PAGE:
by Joen Iannucci Haring
A 60-year-old male visited a dentist for an initial exam and routine checkup. Oral examination revealed a gingival lesion between the lower canine and first premolar.
The patient first noticed this gingival growth approximately one year earlier. When questioned about any change in size, color, or texture of the lesion, the patient stated that he was not aware of any such changes. No history of trauma to the affected area was reported by the patient. The patient denied any pain or discomfort associated with the lesion.
At the time of the dental appointment, the patient appeared to be in an overall good state of health. The patient's medical history was reviewed and included no significant positive findings. The patient's past dental history included regular dental examinations and routine dental treatment. The patient's last dental appointment was two years earlier for a dental prophylaxis.
Physical examination of the head and neck areas revealed no enlarged or palpable lymph nodes. The patient's vital signs were all found to be within normal limits. No significant extraoral findings were noted.
Intraoral examination revealed an elevated pinkish-translucent swelling on the attached gingiva between teeth #21 and #22 (see photo). The lesion appeared as a broad-based, compressible growth and measured approximately 0.5 centimeters in diameter. A smooth surface texture without ulceration or hemorrhage was noted. The teeth adjacent to the lesion were pulp tested for vitality and both teeth tested vital. Further examination of the oral soft tissues revealed no other masses present.
The patient was referred to an oral surgeon for an excisional biopsy. Histologic examination of the tissue revealed a cyst lining consisting of flattened epithelial cells and a connective tissue wall that exhibited rests of dental lamina.
Based on the appearance of the lesion and the information presented, which of the following is the most likely diagnosis?
o lateral periodontal cyst
o peripheral ossifying fibroma
o gingival cyst of the adult
• gingival cyst of the adult
The gingival cyst is a cyst of odontogenic origin. (The term odontogenic means arising in tissues that give origin to teeth.) The gingival cyst of the adult is developmental and arises from remnants of the dental lamina. Of all the odontogenic cysts that exist, the gingival cyst is considered to be uncommon.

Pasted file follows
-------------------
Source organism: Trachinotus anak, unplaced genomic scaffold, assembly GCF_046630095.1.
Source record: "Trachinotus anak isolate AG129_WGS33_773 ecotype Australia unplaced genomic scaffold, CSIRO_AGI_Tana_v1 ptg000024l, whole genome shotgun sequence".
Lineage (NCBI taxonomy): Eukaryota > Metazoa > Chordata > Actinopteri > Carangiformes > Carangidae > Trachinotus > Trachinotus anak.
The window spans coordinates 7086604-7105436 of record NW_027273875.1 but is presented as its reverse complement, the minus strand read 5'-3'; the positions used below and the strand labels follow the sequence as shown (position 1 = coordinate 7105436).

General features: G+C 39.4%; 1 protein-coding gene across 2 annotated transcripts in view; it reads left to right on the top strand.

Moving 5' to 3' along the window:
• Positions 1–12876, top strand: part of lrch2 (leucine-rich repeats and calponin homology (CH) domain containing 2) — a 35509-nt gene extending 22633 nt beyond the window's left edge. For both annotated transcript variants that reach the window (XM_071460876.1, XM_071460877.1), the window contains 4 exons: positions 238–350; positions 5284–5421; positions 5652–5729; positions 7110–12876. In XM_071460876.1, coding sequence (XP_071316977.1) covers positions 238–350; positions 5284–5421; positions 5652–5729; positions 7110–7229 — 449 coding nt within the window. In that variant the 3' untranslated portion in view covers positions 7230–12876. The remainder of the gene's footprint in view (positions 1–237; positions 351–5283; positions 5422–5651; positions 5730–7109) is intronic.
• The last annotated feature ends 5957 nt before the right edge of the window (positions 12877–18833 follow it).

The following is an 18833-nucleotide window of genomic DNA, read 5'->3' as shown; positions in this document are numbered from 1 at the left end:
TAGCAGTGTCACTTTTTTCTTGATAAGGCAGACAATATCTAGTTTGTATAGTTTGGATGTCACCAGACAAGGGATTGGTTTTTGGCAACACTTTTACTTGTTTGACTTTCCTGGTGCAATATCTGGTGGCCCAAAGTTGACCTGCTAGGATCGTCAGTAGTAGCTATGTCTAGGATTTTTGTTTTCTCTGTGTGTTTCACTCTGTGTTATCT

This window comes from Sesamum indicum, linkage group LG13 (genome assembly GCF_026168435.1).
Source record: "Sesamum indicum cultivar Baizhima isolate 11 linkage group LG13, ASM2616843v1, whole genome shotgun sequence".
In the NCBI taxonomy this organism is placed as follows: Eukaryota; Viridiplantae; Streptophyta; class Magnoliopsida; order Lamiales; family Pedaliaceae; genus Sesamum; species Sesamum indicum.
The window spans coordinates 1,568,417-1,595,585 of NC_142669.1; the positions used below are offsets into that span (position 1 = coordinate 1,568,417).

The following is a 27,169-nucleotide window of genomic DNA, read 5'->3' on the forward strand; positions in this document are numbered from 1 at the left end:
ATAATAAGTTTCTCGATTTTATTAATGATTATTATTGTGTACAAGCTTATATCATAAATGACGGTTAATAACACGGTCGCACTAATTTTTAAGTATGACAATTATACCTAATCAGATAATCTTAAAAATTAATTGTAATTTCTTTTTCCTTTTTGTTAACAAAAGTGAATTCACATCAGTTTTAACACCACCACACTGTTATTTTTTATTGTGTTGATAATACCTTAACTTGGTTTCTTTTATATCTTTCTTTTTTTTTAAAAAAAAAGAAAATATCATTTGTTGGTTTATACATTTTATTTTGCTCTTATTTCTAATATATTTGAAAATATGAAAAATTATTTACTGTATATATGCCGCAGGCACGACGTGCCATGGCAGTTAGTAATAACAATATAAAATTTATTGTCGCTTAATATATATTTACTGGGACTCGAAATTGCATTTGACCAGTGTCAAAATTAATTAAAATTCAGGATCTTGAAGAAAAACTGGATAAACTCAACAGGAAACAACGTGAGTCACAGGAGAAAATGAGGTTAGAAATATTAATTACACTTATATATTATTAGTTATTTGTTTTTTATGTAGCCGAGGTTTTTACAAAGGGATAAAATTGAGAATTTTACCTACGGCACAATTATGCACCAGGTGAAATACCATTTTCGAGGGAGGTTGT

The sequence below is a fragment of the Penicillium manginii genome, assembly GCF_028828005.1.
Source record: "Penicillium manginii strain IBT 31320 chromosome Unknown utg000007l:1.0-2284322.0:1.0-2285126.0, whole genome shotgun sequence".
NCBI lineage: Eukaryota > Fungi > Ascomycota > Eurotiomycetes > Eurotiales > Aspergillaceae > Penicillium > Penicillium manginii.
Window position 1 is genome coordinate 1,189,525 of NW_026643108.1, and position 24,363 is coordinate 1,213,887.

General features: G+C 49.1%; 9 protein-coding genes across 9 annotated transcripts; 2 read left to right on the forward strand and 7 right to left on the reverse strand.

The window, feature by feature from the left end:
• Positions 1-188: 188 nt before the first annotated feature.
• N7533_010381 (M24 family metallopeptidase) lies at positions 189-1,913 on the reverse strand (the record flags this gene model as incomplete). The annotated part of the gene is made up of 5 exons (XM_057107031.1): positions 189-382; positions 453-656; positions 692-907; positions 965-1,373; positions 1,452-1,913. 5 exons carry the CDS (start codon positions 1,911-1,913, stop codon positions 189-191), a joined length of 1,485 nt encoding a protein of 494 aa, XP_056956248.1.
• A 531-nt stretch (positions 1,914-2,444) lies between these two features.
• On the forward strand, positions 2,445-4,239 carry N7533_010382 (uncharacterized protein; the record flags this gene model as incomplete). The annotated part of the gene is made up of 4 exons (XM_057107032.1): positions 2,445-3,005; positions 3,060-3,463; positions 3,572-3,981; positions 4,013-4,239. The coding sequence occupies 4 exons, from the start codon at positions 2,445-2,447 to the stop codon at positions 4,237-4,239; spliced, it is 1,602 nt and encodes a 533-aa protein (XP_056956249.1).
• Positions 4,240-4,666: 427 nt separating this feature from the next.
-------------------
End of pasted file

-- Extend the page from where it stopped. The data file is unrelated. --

The gingival cyst of the adult is most often seen in individuals in the fifth and sixth decades of life. There is no sex predilection. The gingival cyst typically appears as a small, well-circumscribed swelling with a smooth surface texture. The lesion is broad-based. The color may be pale pink, translucent, or bluish. The gingival cyst is a slow-growing lesion and usually measures less than 0.5 centimeters in diameter. When palpated, the gingival cyst feels compressible. This lesion is asymptomatic.
The gingival cyst, as the name suggests, is found on the gingiva; the attached gingiva, free gingival margin, or interdental papilla areas may be involved. The gingiva of the mandible is involved more often than the maxilla, and the facial gingiva is more frequently involved than the lingual areas. In 60 to 75 percent of cases, the mandibular canine-premolar region is the area most often involved.
The gingival cyst of the adult is the extraosseous (occurring outside of bone) counterpart of the lateral periodontal cyst. The lateral periodontal cyst occurs within bone and has histologic features identical to the gingival cyst. The gingival cyst and the lateral periodontal cyst also share a common histogenesis, as well as similar age predilection and location.
Diagnosis and treatment
Based on the clinical appearance of the gingival cyst, there are several lesions that may be considered in the differential diagnosis. The gingival cyst may resemble a mucocele, a peripheral ossifying fibroma, or a parulis. A biopsy and histologic examination of the tissue is necessary in order to establish a definitive diagnosis.
Histologically, the gingival cyst of the adult exhibits a thin, stratified epithelial cyst lining and a fibrous connective tissue wall that exhibits remnants of the dental lamina. No inflammation is seen in the connective tissue wall.
The gingival cyst does not spontaneously disappear or regress with time. As with all odontogenic cysts, the gingival cyst must be removed. The treatment of choice is surgical excision. Following removal, this lesion should not recur.
Joen Iannucci Haring, DDS, MS, is a professor of clinical dentistry, Section of Primary Care, The Ohio State University College of Dentistry.